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Optical Coatings

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Operating five facilities with thin-film optical coating capabilities: three in the US and two in the UK; each with multiple chambers, we offer customers temperature stable optical coatings to meet high laser damage thresholds at short pulse lengths across the bandwidth of commercial laser wavelengths from deep UV through to the far IR.

Our expertise in optical coating has been supported by investment in custom-built, ultra-clean, high repeatability chambers to meet customers’ evolving needs for environmentally-stable optical coatings.

Our engineers are continuously researching the performance characteristics of new coating materials and integrating the results into our modeling software to optimize the designs for customers’ applications.

Our comprehensive range of optical coating techniques:

  • Thermal evaporation
  • Electron-beam (e-beam)
  • Ion assisted deposition (IAD)
  • Ion beam sputtering (IBS)
  • Chemical vapor for diamond-like coatings (DLC)

We use thermal evaporation for the deposition of metals and dielectrics which are less compatible with e-beam coating. For the many materials that are compatible, however, the e-beam technique provides coating with lower stress where surface flatness is a priority, higher laser-induced damage threshold (LIDT), and improved control of impurities in the deposited material.

E-beam is especially useful for coating components for operation at deep ultraviolet and infrared wavelengths.

Ion-assisted electron beam (IAD) coating deposits robust coatings with very high laser-induced damage threshold (LIDT) and very low thermal shift.

IAD coatings are widely utilized for optical systems designed for the defense industry where multiple laser wavelength devices are required to work together in rugged environments.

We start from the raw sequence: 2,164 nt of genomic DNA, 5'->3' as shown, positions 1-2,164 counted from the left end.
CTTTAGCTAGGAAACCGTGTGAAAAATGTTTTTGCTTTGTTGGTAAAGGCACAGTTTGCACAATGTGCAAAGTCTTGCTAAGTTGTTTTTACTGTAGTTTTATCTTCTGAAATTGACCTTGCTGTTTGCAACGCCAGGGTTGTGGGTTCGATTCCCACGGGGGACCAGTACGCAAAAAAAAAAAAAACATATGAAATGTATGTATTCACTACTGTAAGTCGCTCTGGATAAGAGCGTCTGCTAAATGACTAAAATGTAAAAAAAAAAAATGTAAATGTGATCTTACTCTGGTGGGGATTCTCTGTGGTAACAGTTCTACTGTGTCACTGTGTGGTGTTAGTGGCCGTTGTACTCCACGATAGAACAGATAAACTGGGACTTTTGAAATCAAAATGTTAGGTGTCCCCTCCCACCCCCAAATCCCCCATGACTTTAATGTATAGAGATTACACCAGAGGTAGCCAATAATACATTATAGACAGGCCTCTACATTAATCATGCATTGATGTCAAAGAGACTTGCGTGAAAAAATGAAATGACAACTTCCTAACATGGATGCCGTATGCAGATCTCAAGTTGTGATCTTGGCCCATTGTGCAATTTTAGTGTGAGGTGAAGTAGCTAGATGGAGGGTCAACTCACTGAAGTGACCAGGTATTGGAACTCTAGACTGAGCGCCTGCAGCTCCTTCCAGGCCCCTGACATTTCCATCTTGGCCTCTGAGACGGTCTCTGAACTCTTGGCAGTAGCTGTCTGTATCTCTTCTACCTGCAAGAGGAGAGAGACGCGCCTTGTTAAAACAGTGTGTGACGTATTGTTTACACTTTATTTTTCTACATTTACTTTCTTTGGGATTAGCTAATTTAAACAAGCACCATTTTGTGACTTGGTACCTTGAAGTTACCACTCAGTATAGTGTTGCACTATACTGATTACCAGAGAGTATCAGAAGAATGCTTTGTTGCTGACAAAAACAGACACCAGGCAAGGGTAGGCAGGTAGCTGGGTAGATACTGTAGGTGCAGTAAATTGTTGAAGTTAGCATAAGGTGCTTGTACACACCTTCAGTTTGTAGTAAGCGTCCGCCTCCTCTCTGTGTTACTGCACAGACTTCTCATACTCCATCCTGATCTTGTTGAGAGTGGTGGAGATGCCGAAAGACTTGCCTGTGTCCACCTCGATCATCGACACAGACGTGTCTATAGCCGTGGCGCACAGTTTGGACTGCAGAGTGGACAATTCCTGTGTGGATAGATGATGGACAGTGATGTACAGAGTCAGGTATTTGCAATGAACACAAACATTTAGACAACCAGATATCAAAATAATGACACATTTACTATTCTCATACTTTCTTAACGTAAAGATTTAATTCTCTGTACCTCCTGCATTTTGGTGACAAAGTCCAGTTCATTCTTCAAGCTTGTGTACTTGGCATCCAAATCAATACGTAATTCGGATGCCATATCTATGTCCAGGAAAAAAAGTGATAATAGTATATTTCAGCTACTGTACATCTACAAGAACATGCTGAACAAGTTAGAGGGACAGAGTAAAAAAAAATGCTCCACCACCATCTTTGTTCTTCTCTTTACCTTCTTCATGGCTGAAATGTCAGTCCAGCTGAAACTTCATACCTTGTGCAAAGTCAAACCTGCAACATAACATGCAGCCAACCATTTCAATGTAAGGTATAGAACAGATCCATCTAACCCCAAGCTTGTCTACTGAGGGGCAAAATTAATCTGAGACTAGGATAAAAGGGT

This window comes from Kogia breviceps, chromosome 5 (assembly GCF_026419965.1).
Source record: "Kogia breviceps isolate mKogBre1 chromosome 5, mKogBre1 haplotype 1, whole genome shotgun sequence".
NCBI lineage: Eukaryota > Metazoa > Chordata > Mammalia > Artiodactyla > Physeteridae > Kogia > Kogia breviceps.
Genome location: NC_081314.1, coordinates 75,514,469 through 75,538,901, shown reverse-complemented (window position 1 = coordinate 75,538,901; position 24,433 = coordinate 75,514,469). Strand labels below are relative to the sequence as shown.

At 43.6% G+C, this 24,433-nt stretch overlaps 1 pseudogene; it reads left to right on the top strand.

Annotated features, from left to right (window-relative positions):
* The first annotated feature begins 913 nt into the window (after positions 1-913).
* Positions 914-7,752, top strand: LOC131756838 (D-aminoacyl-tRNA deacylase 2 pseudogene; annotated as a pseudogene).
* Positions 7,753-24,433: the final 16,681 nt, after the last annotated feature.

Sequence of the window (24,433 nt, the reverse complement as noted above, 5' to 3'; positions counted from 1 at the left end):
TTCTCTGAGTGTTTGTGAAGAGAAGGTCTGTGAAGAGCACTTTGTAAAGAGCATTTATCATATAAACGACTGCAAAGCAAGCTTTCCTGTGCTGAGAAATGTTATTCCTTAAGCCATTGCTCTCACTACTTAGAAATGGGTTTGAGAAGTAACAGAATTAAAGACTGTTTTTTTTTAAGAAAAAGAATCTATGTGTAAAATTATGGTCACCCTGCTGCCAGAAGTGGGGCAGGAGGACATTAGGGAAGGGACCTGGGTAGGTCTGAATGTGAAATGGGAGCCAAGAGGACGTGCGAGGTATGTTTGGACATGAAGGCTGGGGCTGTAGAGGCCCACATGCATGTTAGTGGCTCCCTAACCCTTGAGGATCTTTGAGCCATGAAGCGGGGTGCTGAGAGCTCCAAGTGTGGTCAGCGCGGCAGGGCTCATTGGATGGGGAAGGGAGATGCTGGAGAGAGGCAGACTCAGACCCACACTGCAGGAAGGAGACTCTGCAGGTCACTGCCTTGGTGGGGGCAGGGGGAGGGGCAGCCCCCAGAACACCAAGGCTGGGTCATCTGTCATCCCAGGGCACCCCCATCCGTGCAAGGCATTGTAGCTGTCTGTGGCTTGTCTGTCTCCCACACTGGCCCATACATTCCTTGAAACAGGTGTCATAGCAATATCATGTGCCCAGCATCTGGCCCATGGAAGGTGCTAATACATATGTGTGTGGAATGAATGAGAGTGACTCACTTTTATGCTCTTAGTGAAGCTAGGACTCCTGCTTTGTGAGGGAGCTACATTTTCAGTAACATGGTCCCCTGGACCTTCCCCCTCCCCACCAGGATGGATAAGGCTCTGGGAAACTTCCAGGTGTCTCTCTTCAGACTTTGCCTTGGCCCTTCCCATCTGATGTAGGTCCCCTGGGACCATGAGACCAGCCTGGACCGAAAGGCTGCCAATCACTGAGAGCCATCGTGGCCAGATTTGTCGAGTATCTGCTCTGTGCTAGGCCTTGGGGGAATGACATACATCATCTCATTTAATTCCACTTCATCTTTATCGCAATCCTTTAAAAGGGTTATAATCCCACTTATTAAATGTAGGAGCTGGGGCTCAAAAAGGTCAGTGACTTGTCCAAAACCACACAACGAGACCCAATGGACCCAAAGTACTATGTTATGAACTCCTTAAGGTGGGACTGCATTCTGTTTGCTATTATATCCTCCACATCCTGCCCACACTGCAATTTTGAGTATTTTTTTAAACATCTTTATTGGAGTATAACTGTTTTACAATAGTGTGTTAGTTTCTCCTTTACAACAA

Ion beam sputtering (IBS) generates very dense, hard coatings ideal for very high reflection and low loss requirements. IBS is thus well-suited to finishing superpolished mirrors – whether for cutting-edge research or for Ring Laser Gyros (RLG). IBS coatings have a lower LIDT than IAD coatings. to work together in rugged environments.

A chamber that incorporates thermal, e-beam, and an ion source provides increased coating flexibility. This enables us to tune and allow selective bombardment of the various coating materials during deposition to match challenging substrate types and meet exacting performance requirements.

Contact us to discuss your optical coating needs.

Deposition technologyCoating types
Chemical vaporDiamond-like coating (DLC)
Thermal evaporationMetallic
Electron beam gun evaporation (e-beam)High-reflection (HR) | Anti-reflection (AR) | V-coats, double-V coats | Broadband AR
Ion assisted e-beam deposition (IAD)High-reflection (HR) | Anti-reflection (AR) | V-coats, double-V coats | Broadband AR | Bandpass filters (high and low)
Ion beam sputtering (IBS)Dielectric mirrors | High-reflection (HR)

Quality control process

As part of the quality control process, we test our coated optics using the following processes:

  • Temperature cycling, adhesion, abrasion, and humidity testing to ISO and MIL standards.
  • Transmission and reflection measurements made using spectrophotometers with wavelengths from 185 nm to 28 μm.
  • Capability to measure coatings at various AOI (up to 85°) from 185 nm to 26000 nm in S and P polarization.

Optical Coatings

G&H Precision Optics Brochure

Download our Precision Optics Products & Solutions Guide

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